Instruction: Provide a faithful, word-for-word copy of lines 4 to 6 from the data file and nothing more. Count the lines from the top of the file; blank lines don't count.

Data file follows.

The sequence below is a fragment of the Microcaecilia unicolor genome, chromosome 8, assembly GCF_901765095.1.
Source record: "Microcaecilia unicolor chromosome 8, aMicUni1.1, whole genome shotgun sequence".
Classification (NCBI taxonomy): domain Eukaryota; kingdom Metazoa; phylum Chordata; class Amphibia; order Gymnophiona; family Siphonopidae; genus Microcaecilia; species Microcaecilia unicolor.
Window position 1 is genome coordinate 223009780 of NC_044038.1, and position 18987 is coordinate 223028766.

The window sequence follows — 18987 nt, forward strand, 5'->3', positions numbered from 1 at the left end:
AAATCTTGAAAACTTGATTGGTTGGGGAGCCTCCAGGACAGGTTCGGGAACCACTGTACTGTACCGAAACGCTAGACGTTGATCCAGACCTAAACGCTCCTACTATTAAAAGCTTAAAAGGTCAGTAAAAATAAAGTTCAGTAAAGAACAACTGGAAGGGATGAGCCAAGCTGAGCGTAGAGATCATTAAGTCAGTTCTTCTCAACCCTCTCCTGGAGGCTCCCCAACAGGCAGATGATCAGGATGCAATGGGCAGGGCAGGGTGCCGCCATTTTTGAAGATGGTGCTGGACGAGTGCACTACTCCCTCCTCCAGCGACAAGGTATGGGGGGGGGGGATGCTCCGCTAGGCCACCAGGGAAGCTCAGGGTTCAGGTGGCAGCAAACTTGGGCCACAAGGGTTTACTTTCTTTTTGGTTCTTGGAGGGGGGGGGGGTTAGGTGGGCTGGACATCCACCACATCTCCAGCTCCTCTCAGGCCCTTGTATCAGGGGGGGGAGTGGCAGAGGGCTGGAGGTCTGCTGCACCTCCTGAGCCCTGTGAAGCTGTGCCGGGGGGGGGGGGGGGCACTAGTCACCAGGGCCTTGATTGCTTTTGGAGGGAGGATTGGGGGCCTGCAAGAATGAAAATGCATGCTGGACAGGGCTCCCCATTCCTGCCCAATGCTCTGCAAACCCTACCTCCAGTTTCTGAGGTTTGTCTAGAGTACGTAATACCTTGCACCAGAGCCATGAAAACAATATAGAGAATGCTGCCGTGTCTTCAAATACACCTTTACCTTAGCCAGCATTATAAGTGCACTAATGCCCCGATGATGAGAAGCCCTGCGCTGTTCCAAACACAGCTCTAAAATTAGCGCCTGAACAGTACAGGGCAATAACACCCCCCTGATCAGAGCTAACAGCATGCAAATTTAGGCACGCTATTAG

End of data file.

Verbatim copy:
Window position 1 is genome coordinate 223009780 of NC_044038.1, and position 18987 is coordinate 223028766.

The window sequence follows — 18987 nt, forward strand, 5'->3', positions numbered from 1 at the left end:
AAATCTTGAAAACTTGATTGGTTGGGGAGCCTCCAGGACAGGTTCGGGAACCACTGTACTGTACCGAAACGCTAGACGTTGATCCAGACCTAAACGCTCCTACTATTAAAAGCTTAAAAGGTCAGTAAAAATAAAGTTCAGTAAAGAACAACTGGAAGGGATGAGCCAAGCTGAGCGTAGAGATCATTAAGTCAGTTCTTCTCAACCCTCTCCTGGAGGCTCCCCAACAGGCAGATGATCAGGATGCAATGGGCAGGGCAGGGTGCCGCCATTTTTGAAGATGGTGCTGGACGAGTGCACTACTCCCTCCTCCAGCGACAAGGTATGGGGGGGGGGGATGCTCCGCTAGGCCACCAGGGAAGCTCAGGGTTCAGGTGGCAGCAAACTTGGGCCACAAGGGTTTACTTTCTTTTTGGTTCTTGGAGGGGGGGGGGGTTAGGTGGGCTGGACATCCACCACATCTCCAGCTCCTCTCAGGCCCTTGTATCAGGGGGGGGAGTGGCAGAGGGCTGGAGGTCTGCTGCACCTCCTGAGCCCTGTGAAGCTGTGCCGGGGGGGGGGGGGGGCACTAGTCACCAGGGCCTTGATTGCTTTTGGAGGGAGGATTGGGGGCCTGCAAGAATGAAAATGCATGCTGGACAGGGCTCCCCATTCCTGCCCAATGCTCTGCAAACCCTACCTCCAGTTTCTGAGGTTTGTCTAGAGTACGTAATACCTTGCACCAGAGCCATGAAAACAATATAGAGAATGCTGCCGTGTCTTCAAATACACCTTTACCTTAGCCAGCATTATAAGTGCACTAATGCCCCGATGATGAGAAGCCCTGCGCTGTTCCAAACACAGCTCTAAAATTAGCGCCTGAACAGTACAGGGCAATAACACCCCCCTGATCAGAGCTAACAGCATGCAAATTTAGGCACGCTATTAG